How do I contact LendingClub customer service?
Contact a customer service representative by:
- Phone: 888-596-3157 Monday to Friday 5 a.m. to 5 p.m. PT, and Saturday 8 a.m. to 5 p.m. PT
- Email: Visit the Contact Us page to fill out the contact form
I’ve made my first investment with LendingClub. Now what?
Once you’ve opened and funded your account, take advantage of everything LendingClub has to offer, by:
- Setting up your portfolio. Choose loan grades and ranks that correspond to your investment strategy. Better interest rates come with low-grade loans, but there’s a higher risk of the borrower defaulting.
- Maintaining your investments. To get the best returns, stay on top of your investments. This means configuring your portfolio or potentially buying and selling notes on the secondary market through Folio.
- Considering an IRA. Since standard investment earnings are taxed as regular income, consider opening an IRA account to make tax-deductible contributions.
- Understanding tax implications. Read up on your state’s tax guidelines and visit an accountant or financial advisor.
- Downloading the mobile app. Make it easier to keep up with your investments.
LendingClub is an alternative way to invest. And with returns that fall between 3% and 8%, you could earn more than you’d make from traditional fixed income investments like bonds or CDs.
However, it has steep income and net worth requirements and you’ll need to invest at least $1,000 to get started. Compare your options if you want to explore other investment strategies.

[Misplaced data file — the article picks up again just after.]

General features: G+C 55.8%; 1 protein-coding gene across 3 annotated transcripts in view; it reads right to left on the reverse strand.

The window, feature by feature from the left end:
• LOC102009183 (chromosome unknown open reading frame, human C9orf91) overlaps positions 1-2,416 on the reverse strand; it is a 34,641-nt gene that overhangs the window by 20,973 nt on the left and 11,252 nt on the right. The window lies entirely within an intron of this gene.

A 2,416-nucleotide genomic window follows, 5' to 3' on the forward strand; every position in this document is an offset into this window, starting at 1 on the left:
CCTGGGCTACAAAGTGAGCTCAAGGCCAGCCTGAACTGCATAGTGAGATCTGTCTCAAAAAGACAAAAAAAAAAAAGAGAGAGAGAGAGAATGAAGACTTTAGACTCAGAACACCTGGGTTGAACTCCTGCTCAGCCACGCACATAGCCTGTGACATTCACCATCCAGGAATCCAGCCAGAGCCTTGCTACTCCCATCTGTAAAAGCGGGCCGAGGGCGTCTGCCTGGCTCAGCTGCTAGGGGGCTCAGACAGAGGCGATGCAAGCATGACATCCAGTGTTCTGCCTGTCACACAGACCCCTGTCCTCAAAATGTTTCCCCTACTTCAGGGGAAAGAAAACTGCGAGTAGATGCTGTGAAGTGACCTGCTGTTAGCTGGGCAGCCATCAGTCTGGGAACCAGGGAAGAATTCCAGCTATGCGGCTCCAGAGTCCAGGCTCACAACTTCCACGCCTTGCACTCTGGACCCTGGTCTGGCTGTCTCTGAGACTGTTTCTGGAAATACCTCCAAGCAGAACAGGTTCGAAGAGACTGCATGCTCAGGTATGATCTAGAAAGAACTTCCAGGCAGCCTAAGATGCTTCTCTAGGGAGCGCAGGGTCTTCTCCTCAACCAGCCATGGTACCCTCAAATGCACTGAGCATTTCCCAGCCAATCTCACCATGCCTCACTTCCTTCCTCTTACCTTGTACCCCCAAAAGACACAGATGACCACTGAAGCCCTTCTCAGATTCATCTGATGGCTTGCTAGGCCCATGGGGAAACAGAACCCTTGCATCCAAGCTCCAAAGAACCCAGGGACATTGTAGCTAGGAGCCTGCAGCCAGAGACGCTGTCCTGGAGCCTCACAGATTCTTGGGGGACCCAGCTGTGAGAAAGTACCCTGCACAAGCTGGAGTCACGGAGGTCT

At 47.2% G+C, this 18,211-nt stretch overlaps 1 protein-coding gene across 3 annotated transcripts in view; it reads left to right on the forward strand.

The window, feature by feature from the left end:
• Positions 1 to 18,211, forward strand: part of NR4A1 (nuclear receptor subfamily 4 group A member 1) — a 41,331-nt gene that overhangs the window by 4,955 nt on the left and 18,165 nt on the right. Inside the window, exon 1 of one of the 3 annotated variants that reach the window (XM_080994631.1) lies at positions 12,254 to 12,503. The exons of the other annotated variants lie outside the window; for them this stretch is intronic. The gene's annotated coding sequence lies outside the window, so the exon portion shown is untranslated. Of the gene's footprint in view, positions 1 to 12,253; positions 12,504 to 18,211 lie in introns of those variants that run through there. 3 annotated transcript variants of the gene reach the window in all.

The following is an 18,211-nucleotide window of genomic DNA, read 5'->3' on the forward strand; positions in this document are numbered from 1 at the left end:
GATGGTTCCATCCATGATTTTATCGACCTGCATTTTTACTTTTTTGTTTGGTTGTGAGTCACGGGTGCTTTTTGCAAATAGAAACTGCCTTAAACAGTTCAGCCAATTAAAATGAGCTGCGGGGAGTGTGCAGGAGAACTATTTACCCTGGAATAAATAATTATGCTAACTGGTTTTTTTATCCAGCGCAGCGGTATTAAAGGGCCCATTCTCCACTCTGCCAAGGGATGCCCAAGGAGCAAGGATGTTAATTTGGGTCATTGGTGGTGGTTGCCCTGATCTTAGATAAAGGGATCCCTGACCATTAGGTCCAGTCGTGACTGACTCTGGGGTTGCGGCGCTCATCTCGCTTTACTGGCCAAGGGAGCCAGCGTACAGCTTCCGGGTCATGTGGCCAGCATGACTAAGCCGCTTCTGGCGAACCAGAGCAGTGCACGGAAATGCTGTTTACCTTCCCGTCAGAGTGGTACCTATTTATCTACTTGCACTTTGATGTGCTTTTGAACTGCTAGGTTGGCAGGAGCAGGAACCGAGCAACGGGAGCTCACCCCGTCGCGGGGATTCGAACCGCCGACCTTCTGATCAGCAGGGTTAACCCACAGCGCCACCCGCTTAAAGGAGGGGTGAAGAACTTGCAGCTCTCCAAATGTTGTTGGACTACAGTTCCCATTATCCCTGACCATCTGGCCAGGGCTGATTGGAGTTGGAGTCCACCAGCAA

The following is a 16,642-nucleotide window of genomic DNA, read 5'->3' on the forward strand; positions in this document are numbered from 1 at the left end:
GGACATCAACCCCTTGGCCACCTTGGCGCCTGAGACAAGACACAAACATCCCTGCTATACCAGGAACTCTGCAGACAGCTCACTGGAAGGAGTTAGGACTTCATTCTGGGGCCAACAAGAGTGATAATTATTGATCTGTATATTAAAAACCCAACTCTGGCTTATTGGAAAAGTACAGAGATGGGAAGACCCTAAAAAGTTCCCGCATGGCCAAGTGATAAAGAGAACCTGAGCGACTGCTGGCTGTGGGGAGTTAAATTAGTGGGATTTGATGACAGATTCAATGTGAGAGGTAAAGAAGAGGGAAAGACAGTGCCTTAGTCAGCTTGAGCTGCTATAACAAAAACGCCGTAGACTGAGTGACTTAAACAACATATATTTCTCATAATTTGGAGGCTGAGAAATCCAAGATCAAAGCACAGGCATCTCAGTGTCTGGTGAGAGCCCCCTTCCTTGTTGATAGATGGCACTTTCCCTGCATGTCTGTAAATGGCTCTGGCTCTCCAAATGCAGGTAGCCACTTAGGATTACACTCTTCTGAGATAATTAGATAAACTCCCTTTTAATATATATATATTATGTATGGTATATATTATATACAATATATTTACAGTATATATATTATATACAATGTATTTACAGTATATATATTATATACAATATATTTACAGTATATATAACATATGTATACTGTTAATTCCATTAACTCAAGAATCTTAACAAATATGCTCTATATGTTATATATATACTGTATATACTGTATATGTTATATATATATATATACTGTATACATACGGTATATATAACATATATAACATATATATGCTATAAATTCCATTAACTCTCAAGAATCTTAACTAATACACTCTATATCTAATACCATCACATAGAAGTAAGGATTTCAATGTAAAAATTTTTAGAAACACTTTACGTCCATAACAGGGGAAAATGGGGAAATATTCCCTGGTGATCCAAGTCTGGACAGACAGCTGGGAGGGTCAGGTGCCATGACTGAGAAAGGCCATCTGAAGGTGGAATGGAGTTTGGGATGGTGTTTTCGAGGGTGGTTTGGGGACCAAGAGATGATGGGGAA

Frequently asked questions
You can transfer money into your account via ACH transfer, wire transfer or by mailing a check.
LendingClub makes an effort to contact the borrower to collect the payment and sends the loan to collections if necessary. Delinquencies are an expected risk of lending money, which is why diversification can help lower your exposure and reduce the volatility of your portfolio’s returns.(Video) Top 5 Best High Interest Savings Accounts - High Yield Savings Account Reviews Pros & Cons | 2022
Yes. To do this, fill out an IRA transfer form and submit it to LendingClub.
Any available cash can be withdrawn by navigating to the Transfer page of your account, then clicking Withdraw funds. You can also request a check by contacting Investor Services, but a $15 fee is deducted from your total withdrawal amount.
Contact member support or investor services and ask to cancel your account.
LendingClub is not currently available on Finder
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LendingClub Corporation - Sell
Valuation metrics show that LendingClub Corporation may be undervalued. Its Value Score of B indicates it would be a good pick for value investors. The financial health and growth prospects of LC, demonstrate its potential to outperform the market. It currently has a Growth Score of D.
LendingClub is a legitimate online lender. It offers personal loans with annual percentage rates that don't exceed 36%, which is a rate cap that most consumer advocates recommend.What are the risks of LendingClub? ›
The main risk with LendingClub is the potential to default on the loan, which can severely damage your credit score. Other risks of borrowing from LendingClub include being subject to a high interest rate, suffering credit score damage from the hard inquiry and possibly having to pay a late payment fee.Is there a lawsuit against LendingClub? ›